Blessed are the Peacemakers
02 Dec 2015
A friend of mine died on Monday. I was going into a meeting and got a text, then suddenly I wasn’t going into a meeting.
I stood in the corridor, contacted friends, cried in the corner.
My friend was 80. I am 40. I got to know him in my first week living in Belfast in 2003. I was living on the Falls Road. I was interested in ecumenical work, and everybody said “You need to meet Fr Gerry in Clonard.”
I called in. I expected to talk reconciliation. But for an hour, Fr. Gerry asked about my family, my friends, my story, my faith.
For the last 12 years we’ve taken regular walks. Fr. Gerry’s reputation is as a man of peace, but we mostly talked about poetry. He had a life–long habit of memorising poems, reciting them during morning prayers.
Walking up Glencairn one damp day, he recited Edwin Muir’s “One foot in Eden” word for word. Another time, he recited TS Elliot’s “The Journey of The Magi” with all the sincerity of prayer. And another time, we both recited Patrick Kavanagh’s “Advent” to each other.
In the middle of all of this poetry, we would talk and then Gerry would interrupt this to chat with everybody he saw.
“Lovely day” he’d say to every walker.
“Lovely doggie” he’d say to the dogwalkers,
“What a snazzy bike” he’d say to the people trying to get past us on the Lagan Towpath.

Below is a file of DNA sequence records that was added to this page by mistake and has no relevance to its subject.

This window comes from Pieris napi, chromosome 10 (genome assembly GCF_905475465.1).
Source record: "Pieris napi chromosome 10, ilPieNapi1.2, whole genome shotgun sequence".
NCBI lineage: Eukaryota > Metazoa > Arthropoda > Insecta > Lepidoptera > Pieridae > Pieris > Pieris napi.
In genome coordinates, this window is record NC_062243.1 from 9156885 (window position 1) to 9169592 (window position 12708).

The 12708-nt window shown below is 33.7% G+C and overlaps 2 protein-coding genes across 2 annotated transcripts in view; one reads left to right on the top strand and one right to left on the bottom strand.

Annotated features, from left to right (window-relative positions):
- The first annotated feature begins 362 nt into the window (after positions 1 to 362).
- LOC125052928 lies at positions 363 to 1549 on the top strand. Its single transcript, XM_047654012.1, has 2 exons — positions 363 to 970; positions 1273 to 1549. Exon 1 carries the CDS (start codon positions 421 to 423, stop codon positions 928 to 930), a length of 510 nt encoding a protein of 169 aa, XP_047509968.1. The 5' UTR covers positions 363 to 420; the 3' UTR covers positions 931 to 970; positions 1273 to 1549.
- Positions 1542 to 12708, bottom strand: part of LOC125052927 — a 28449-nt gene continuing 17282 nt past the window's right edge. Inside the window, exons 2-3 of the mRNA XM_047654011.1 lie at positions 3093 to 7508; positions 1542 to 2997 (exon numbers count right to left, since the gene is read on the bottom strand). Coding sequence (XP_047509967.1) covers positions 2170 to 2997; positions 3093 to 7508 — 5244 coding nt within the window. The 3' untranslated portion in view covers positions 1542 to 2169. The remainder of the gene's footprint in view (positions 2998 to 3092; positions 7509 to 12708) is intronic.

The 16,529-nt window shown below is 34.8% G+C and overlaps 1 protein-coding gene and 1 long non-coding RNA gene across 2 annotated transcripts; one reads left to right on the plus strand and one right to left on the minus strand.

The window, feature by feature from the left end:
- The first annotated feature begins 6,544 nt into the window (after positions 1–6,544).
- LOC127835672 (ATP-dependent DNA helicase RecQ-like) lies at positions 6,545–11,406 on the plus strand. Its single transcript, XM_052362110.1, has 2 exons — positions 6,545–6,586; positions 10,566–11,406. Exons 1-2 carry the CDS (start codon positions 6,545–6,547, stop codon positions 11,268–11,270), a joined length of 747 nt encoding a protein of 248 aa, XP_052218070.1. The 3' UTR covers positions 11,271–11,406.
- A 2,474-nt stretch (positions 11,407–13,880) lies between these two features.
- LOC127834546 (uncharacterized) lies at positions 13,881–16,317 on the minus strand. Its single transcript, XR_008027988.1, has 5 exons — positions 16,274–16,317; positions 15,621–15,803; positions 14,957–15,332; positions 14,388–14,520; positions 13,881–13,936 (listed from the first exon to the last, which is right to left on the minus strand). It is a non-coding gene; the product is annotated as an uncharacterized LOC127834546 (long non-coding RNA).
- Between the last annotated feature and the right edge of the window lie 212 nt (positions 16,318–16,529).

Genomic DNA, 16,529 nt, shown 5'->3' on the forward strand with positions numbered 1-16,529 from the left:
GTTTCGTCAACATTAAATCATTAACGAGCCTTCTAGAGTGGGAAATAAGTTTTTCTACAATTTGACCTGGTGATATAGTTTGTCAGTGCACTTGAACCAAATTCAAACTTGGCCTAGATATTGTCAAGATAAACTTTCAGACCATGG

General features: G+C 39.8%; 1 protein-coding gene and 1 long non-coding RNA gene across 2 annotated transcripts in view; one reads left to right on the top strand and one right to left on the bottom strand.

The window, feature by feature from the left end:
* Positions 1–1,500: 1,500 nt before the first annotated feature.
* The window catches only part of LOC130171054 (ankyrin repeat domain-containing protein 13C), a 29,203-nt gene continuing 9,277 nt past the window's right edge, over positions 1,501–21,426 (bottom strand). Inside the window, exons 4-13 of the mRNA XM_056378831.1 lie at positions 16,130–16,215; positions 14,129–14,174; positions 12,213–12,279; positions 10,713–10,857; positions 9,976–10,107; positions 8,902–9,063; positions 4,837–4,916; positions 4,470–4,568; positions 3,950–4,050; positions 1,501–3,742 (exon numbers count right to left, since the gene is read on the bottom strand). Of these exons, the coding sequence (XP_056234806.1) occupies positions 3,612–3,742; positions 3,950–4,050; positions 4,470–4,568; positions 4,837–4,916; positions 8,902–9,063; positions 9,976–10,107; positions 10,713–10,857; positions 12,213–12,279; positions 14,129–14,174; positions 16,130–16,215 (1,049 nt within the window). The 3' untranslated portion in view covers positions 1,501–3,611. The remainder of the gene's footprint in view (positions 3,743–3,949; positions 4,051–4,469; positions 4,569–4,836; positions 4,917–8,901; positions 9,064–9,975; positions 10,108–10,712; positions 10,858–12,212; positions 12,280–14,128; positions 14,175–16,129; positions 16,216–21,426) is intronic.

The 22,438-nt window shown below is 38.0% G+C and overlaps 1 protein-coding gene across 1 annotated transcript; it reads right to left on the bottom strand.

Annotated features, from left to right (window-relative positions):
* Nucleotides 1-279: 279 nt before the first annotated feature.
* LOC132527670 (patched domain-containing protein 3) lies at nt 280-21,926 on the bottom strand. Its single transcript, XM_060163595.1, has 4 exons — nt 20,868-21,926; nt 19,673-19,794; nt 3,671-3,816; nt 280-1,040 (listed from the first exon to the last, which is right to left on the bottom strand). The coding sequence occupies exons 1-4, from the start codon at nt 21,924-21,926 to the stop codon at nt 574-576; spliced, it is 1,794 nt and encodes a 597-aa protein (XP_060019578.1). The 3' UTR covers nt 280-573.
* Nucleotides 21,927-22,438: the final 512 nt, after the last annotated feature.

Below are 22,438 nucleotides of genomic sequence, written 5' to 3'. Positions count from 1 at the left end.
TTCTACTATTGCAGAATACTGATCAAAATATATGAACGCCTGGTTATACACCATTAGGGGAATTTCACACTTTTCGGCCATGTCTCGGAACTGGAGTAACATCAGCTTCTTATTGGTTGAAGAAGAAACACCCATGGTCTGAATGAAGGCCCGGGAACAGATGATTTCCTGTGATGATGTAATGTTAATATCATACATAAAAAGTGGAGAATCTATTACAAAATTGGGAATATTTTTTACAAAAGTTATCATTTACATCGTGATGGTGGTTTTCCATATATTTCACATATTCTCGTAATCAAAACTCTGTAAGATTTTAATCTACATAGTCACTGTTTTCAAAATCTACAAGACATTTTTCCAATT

He made me late for a meeting once because he engaged us in a long conversation about Calvin with two Methodist women we met walking along the strand at Holywood.
I held an 1980’s party for my 30th birthday and Fr. Gerry came along dressed in his cassock. “This is what I wore in the 80s” he said, giggling into his Guinness.
“Thanks a thousand” he’d say, holding long to your hand with his own warm hands.
The last time we walked was a few months ago. We took a wander through Woodvale Park on the Shankill. Gerry looked at the outdoor gym equipment in the Park, “Teach me how to use these” he said. So, a 40 and and 80 year old used the gym equipment for half an hour. He couldn’t stop laughing while he tried the elliptical machine.
For Gerry the world was a place of curiosity. He searched for friendships where others saw enmity. In my own Advent grief, I remember that Gerry saw spirit shocking wonder everywhere.
He heard it in the whispered argument of a churning, he always saw the January flower, he saw all as decent folk, seeing wonder wherever life pours ordinary plenty.